When the doorbell rang at 7:30 in the morning, I wasn’t sure I should answer it. Who would be coming over so early in the morning? I peeked out the window and saw it was a FedEx delivery man. Did I order something online? I was briefly excited for the morning surprise.
As I grabbed the box, I remembered.
Oh. I have M.S. I now get medicine shipped to me overnight in little refrigerated cartons. I have to learn to give myself a shot.
I stared at that little box in my foyer. It was my first such package; a home health nurse was coming over later that day to teach me what to do with the contents of that little refrigerated carton sitting on my foyer floor. I sat down next to the box and stared at it for a moment. The noises of the kids’ morning shuffle were all around me, but it faded into the background as the box seemed to be emanating sounds of its own. The noise from the box was soft and pervasive, not penetrating my ears, rather moving in through my chest. Although wordless, I felt there was a message coming to me from that box: you are not ever going to be the same. You are now broken, and I will come to your doorstep every month to remind you of all the things you cannot do anymore. I’ll be there in your refrigerator every day so you can notice, and never ever forget – you are not whole.
I cried in my foyer that morning. I cried for a long time. I sat on the hard floor and mourned the loss of every single thing that wasn’t, or couldn’t, be mine anymore. My husband came and sat on the floor with me for a while, sitting quietly stroking my hair, trying to muffle out the box’s declaration with his hug.
The box won that morning.
With great slowness, the noise of the real world trickled back into my ears; I pulled myself up off the floor and put the box in the fridge. And although I couldn’t see it anymore, the message stayed with me for a long time. The life I had planned to live, that life was over.
There are always great plans to be made when we’re twenty years old, sitting on the bed with our university roommates, planning out what our lives will look like, what kind of children we want, how beautiful things will be. We imagine certain details, certain events, certain friendships. For me it involved, among a lot of other things, a testimony that the Lord loves me, a motivated and loving man, a child (MAYBE two), a successful career in law, traveling, a mission with my husband, an Arts and Crafts aesthetic home, and a beautiful garden in my backyard.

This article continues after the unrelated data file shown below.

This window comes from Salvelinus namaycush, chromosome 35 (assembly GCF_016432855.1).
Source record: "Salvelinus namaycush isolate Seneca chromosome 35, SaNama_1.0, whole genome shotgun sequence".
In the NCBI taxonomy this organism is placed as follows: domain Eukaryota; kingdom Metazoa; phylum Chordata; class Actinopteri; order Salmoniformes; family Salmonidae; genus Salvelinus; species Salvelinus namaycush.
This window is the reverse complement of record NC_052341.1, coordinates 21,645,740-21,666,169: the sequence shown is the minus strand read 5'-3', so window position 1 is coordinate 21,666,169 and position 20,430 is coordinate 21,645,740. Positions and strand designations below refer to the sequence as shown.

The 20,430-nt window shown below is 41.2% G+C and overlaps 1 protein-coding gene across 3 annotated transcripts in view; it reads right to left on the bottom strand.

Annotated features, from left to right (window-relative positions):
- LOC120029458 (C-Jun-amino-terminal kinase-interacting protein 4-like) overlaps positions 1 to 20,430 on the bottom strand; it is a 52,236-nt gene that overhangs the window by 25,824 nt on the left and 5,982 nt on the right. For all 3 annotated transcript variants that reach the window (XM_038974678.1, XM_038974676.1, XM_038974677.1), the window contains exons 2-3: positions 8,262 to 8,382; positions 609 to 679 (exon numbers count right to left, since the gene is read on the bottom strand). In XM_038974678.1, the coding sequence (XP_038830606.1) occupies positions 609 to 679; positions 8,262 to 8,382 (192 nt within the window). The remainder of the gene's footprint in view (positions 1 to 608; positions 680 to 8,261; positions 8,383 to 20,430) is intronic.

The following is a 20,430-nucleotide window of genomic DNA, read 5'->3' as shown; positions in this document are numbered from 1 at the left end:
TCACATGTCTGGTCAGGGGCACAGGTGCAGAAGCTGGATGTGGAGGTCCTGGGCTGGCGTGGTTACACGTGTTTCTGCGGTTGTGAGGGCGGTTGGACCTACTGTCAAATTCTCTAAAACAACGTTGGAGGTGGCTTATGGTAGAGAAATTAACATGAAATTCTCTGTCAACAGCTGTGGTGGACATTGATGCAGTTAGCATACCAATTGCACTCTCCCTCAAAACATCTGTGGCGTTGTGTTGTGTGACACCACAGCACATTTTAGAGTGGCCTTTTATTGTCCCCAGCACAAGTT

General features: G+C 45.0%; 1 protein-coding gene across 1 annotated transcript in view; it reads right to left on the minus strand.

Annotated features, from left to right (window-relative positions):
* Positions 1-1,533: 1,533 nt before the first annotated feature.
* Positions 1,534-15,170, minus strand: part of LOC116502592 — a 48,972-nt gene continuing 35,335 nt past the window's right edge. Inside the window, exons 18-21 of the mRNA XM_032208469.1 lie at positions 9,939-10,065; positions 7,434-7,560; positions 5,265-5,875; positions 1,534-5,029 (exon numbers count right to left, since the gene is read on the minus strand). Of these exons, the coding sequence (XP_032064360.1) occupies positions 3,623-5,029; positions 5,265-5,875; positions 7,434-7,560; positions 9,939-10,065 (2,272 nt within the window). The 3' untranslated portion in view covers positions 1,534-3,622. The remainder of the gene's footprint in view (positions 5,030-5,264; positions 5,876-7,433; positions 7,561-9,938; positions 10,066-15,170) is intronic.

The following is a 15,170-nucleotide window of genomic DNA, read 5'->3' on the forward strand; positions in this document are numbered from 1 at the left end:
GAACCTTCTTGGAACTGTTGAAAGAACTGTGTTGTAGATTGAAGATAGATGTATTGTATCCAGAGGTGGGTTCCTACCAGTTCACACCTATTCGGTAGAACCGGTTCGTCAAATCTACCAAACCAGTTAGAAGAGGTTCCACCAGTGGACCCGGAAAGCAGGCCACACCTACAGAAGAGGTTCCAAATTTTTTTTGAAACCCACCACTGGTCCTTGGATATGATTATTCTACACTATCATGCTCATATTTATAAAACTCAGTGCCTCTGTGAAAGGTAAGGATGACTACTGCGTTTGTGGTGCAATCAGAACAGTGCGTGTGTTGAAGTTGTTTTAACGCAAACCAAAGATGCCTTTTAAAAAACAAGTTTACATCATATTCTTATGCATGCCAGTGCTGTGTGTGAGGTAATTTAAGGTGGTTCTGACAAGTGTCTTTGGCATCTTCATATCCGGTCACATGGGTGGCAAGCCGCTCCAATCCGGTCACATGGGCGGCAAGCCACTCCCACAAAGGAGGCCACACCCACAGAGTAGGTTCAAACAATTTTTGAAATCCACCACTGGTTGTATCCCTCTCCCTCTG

Those dreams from college have, in almost every measure, not looked like I imagined them at the time. I DO have a motivated and loving husband, and I DO know the Lord loves me. But I have been forced to recognize that pretty much everything else on my long list of expectations has fallen by the wayside. Some of the changes from ‘the plan’ have been enormous blessings. Five children rather than one are a blessing I never expected to be so immense and overpowering. Leaving my career was both difficult and incredibly easy. The garden is indeed in the backyard, but beautiful isn’t something I’d ascribe to it.
Some of these departures from ‘the plan’ have been easy to roll with. Others have required intense periods of mourning.
And now, I face disability. It clearly wasn’t part of ‘the plan’. But a few hours after I peeled my tear-soaked body off the foyer floor, as a couple of fantastic friends called to check in on me, I started to run through the list of every person in the world that I love and care about. Not one has had their life go perfectly according to their ‘plan’. Cancer really does afflict people I know. Stillborn babies really are born sometimes. Car accidents, unemployment, failed businesses, depression, aging parents, divorce and infidelity really do happen to people I love. The list of things that are never on anyone’s ‘plan’ seems long and invasive.
And so it was that I found myself sticking a needle into me that afternoon, injecting a medicine into my thigh that might help me ‘survive longer’. I still cried about it; in fact I spent weeks still mourning the loss of who I was, of one more – or maybe a hundred more – things that were gone from ‘the plan’. But in the long months and now years that have followed, there emerged a new plan. This new plan didn’t actually have any expectations in it; rather it held my plan for right now.
The plan involved living. Right now. No more waiting for convenient times to “re-tool my plan”. No more waiting at all, in fact. Because right now I can walk. Right now I can use my hands. Right now I can play on the floor with my children. The blessings of ‘right now’ are all around me, they are staggering in their enormity, and they always have been. Was the Lord just waiting for those last few vestiges from my own plan to fall away so He could introduce me to the real plan, the one that would actually bring me more happiness than I thought was possible? So now although there is still a list of things I cannot do, I’ve left it on the foyer floor with the tears that hopefully drowned it.
M.S. brought me my new plan. M.S. opened my eyes to my new life, and it is still beautiful.
How has your plan changed?